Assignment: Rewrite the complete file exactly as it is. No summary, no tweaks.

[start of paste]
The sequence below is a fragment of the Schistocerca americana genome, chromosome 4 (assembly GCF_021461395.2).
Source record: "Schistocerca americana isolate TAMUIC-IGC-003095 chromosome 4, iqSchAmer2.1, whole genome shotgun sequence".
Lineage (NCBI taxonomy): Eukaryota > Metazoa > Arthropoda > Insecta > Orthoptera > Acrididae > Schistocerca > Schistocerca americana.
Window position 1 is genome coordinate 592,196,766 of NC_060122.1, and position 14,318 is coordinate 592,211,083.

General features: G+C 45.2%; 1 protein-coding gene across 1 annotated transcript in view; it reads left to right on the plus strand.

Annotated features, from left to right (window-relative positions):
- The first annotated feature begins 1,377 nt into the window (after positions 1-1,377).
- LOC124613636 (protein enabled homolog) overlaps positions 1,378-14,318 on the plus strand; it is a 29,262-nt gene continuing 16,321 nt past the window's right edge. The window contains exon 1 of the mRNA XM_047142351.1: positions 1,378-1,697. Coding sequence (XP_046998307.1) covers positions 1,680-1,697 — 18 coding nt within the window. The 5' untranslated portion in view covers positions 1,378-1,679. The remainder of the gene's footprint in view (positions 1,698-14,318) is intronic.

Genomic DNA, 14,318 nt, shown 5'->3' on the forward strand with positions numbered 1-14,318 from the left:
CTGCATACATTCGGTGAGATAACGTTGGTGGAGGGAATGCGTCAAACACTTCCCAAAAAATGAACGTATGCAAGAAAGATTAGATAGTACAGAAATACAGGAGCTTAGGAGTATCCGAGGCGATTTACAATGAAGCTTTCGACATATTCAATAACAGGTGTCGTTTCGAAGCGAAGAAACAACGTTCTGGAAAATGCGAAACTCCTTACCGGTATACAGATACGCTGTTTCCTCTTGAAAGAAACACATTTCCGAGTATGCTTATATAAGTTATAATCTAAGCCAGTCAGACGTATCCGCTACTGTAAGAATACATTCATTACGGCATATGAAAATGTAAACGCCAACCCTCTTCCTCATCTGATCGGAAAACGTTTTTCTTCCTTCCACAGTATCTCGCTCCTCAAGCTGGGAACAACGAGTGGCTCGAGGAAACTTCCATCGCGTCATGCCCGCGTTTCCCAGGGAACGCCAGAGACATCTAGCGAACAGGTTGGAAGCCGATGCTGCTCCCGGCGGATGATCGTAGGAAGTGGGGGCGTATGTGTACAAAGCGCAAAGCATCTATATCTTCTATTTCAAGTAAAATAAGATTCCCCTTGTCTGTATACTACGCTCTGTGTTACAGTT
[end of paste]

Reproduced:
The sequence below is a fragment of the Schistocerca americana genome, chromosome 4 (assembly GCF_021461395.2).
Source record: "Schistocerca americana isolate TAMUIC-IGC-003095 chromosome 4, iqSchAmer2.1, whole genome shotgun sequence".
Lineage (NCBI taxonomy): Eukaryota > Metazoa > Arthropoda > Insecta > Orthoptera > Acrididae > Schistocerca > Schistocerca americana.
Window position 1 is genome coordinate 592,196,766 of NC_060122.1, and position 14,318 is coordinate 592,211,083.

General features: G+C 45.2%; 1 protein-coding gene across 1 annotated transcript in view; it reads left to right on the plus strand.

Annotated features, from left to right (window-relative positions):
- The first annotated feature begins 1,377 nt into the window (after positions 1-1,377).
- LOC124613636 (protein enabled homolog) overlaps positions 1,378-14,318 on the plus strand; it is a 29,262-nt gene continuing 16,321 nt past the window's right edge. The window contains exon 1 of the mRNA XM_047142351.1: positions 1,378-1,697. Coding sequence (XP_046998307.1) covers positions 1,680-1,697 — 18 coding nt within the window. The 5' untranslated portion in view covers positions 1,378-1,679. The remainder of the gene's footprint in view (positions 1,698-14,318) is intronic.

Genomic DNA, 14,318 nt, shown 5'->3' on the forward strand with positions numbered 1-14,318 from the left:
CTGCATACATTCGGTGAGATAACGTTGGTGGAGGGAATGCGTCAAACACTTCCCAAAAAATGAACGTATGCAAGAAAGATTAGATAGTACAGAAATACAGGAGCTTAGGAGTATCCGAGGCGATTTACAATGAAGCTTTCGACATATTCAATAACAGGTGTCGTTTCGAAGCGAAGAAACAACGTTCTGGAAAATGCGAAACTCCTTACCGGTATACAGATACGCTGTTTCCTCTTGAAAGAAACACATTTCCGAGTATGCTTATATAAGTTATAATCTAAGCCAGTCAGACGTATCCGCTACTGTAAGAATACATTCATTACGGCATATGAAAATGTAAACGCCAACCCTCTTCCTCATCTGATCGGAAAACGTTTTTCTTCCTTCCACAGTATCTCGCTCCTCAAGCTGGGAACAACGAGTGGCTCGAGGAAACTTCCATCGCGTCATGCCCGCGTTTCCCAGGGAACGCCAGAGACATCTAGCGAACAGGTTGGAAGCCGATGCTGCTCCCGGCGGATGATCGTAGGAAGTGGGGGCGTATGTGTACAAAGCGCAAAGCATCTATATCTTCTATTTCAAGTAAAATAAGATTCCCCTTGTCTGTATACTACGCTCTGTGTTACAGTT